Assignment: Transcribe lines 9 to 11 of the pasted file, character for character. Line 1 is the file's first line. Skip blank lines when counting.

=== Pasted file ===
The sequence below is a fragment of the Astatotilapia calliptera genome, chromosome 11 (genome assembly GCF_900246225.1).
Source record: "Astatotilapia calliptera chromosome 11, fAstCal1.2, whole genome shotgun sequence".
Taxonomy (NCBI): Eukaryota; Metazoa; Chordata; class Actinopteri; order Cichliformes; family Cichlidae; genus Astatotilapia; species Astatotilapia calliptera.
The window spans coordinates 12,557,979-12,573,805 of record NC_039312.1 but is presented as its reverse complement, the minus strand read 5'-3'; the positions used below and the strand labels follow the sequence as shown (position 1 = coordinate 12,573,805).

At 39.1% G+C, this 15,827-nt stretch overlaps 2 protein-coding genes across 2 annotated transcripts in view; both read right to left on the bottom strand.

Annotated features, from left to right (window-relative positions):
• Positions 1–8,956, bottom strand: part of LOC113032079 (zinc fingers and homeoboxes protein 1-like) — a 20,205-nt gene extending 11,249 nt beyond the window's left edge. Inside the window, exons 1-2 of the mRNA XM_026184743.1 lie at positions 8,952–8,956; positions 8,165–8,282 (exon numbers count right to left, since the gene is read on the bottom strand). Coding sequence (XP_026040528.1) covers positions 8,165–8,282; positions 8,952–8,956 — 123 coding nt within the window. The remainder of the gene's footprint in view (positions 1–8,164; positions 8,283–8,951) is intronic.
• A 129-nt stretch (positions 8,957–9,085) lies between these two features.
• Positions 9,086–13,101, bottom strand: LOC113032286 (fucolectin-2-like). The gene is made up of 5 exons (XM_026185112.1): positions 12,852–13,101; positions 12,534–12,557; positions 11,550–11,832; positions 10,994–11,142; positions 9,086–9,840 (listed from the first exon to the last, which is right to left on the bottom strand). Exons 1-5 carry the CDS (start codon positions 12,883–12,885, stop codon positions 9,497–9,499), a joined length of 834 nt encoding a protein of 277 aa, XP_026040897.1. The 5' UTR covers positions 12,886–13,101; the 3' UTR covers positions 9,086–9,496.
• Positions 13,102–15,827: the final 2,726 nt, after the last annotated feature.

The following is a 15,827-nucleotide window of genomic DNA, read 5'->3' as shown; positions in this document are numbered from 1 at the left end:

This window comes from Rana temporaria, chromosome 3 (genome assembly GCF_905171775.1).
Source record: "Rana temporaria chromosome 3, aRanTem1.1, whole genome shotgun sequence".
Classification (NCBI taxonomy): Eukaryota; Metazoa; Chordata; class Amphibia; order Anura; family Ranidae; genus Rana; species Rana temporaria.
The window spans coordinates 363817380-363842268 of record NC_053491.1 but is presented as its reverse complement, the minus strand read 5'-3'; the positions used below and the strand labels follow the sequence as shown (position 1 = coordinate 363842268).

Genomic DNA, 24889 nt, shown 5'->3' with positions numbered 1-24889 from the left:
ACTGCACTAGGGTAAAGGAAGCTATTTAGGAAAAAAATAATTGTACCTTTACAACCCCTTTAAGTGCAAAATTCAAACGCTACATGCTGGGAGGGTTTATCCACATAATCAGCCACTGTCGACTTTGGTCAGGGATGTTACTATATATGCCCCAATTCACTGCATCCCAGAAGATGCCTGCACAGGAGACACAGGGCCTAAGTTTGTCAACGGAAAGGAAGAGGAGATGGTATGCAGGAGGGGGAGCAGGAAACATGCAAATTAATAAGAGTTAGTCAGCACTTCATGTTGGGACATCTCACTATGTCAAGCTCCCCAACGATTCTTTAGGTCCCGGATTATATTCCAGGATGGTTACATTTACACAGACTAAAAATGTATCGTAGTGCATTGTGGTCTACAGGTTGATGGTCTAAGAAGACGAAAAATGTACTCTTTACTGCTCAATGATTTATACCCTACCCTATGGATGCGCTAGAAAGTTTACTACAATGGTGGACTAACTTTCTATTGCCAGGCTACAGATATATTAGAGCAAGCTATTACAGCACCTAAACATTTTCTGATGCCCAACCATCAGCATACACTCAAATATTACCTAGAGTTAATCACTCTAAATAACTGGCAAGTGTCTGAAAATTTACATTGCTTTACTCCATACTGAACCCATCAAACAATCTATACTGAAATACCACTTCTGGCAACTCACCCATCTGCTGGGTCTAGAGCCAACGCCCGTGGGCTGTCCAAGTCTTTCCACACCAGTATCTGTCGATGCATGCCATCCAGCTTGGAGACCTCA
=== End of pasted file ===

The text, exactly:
• Positions 9,086–13,101, bottom strand: LOC113032286 (fucolectin-2-like). The gene is made up of 5 exons (XM_026185112.1): positions 12,852–13,101; positions 12,534–12,557; positions 11,550–11,832; positions 10,994–11,142; positions 9,086–9,840 (listed from the first exon to the last, which is right to left on the bottom strand). Exons 1-5 carry the CDS (start codon positions 12,883–12,885, stop codon positions 9,497–9,499), a joined length of 834 nt encoding a protein of 277 aa, XP_026040897.1. The 5' UTR covers positions 12,886–13,101; the 3' UTR covers positions 9,086–9,496.
• Positions 13,102–15,827: the final 2,726 nt, after the last annotated feature.

The following is a 15,827-nucleotide window of genomic DNA, read 5'->3' as shown; positions in this document are numbered from 1 at the left end: